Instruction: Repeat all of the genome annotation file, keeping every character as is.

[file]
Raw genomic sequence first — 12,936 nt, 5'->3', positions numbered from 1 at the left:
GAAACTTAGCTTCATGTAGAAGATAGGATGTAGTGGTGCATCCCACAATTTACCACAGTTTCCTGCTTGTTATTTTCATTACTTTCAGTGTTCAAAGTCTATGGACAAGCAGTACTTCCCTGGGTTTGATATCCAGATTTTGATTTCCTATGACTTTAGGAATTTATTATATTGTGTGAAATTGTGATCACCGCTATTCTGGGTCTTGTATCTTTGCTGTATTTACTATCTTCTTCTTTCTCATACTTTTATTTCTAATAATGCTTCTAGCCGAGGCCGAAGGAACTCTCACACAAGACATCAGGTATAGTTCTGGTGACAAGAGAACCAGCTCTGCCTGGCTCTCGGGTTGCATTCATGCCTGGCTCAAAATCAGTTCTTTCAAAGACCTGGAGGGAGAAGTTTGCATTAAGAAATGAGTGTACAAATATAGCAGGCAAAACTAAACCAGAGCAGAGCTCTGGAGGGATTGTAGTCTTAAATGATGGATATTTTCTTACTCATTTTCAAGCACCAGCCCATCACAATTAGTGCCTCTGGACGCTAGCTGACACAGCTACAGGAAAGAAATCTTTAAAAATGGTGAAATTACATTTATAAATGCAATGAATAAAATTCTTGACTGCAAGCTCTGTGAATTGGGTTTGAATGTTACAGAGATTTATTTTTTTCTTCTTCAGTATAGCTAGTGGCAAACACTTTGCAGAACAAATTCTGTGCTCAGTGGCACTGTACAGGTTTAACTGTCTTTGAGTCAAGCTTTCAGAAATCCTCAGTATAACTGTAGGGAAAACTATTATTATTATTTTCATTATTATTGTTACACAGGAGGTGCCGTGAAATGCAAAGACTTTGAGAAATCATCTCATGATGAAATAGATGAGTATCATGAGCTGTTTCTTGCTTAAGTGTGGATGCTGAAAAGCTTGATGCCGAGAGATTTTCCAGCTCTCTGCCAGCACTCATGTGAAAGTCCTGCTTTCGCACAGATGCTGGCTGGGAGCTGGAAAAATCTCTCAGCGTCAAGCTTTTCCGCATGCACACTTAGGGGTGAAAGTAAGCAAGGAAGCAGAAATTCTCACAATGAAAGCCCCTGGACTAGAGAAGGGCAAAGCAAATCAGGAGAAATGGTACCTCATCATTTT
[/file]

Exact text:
Raw genomic sequence first — 12,936 nt, 5'->3', positions numbered from 1 at the left:
GAAACTTAGCTTCATGTAGAAGATAGGATGTAGTGGTGCATCCCACAATTTACCACAGTTTCCTGCTTGTTATTTTCATTACTTTCAGTGTTCAAAGTCTATGGACAAGCAGTACTTCCCTGGGTTTGATATCCAGATTTTGATTTCCTATGACTTTAGGAATTTATTATATTGTGTGAAATTGTGATCACCGCTATTCTGGGTCTTGTATCTTTGCTGTATTTACTATCTTCTTCTTTCTCATACTTTTATTTCTAATAATGCTTCTAGCCGAGGCCGAAGGAACTCTCACACAAGACATCAGGTATAGTTCTGGTGACAAGAGAACCAGCTCTGCCTGGCTCTCGGGTTGCATTCATGCCTGGCTCAAAATCAGTTCTTTCAAAGACCTGGAGGGAGAAGTTTGCATTAAGAAATGAGTGTACAAATATAGCAGGCAAAACTAAACCAGAGCAGAGCTCTGGAGGGATTGTAGTCTTAAATGATGGATATTTTCTTACTCATTTTCAAGCACCAGCCCATCACAATTAGTGCCTCTGGACGCTAGCTGACACAGCTACAGGAAAGAAATCTTTAAAAATGGTGAAATTACATTTATAAATGCAATGAATAAAATTCTTGACTGCAAGCTCTGTGAATTGGGTTTGAATGTTACAGAGATTTATTTTTTTCTTCTTCAGTATAGCTAGTGGCAAACACTTTGCAGAACAAATTCTGTGCTCAGTGGCACTGTACAGGTTTAACTGTCTTTGAGTCAAGCTTTCAGAAATCCTCAGTATAACTGTAGGGAAAACTATTATTATTATTTTCATTATTATTGTTACACAGGAGGTGCCGTGAAATGCAAAGACTTTGAGAAATCATCTCATGATGAAATAGATGAGTATCATGAGCTGTTTCTTGCTTAAGTGTGGATGCTGAAAAGCTTGATGCCGAGAGATTTTCCAGCTCTCTGCCAGCACTCATGTGAAAGTCCTGCTTTCGCACAGATGCTGGCTGGGAGCTGGAAAAATCTCTCAGCGTCAAGCTTTTCCGCATGCACACTTAGGGGTGAAAGTAAGCAAGGAAGCAGAAATTCTCACAATGAAAGCCCCTGGACTAGAGAAGGGCAAAGCAAATCAGGAGAAATGGTACCTCATCATTTT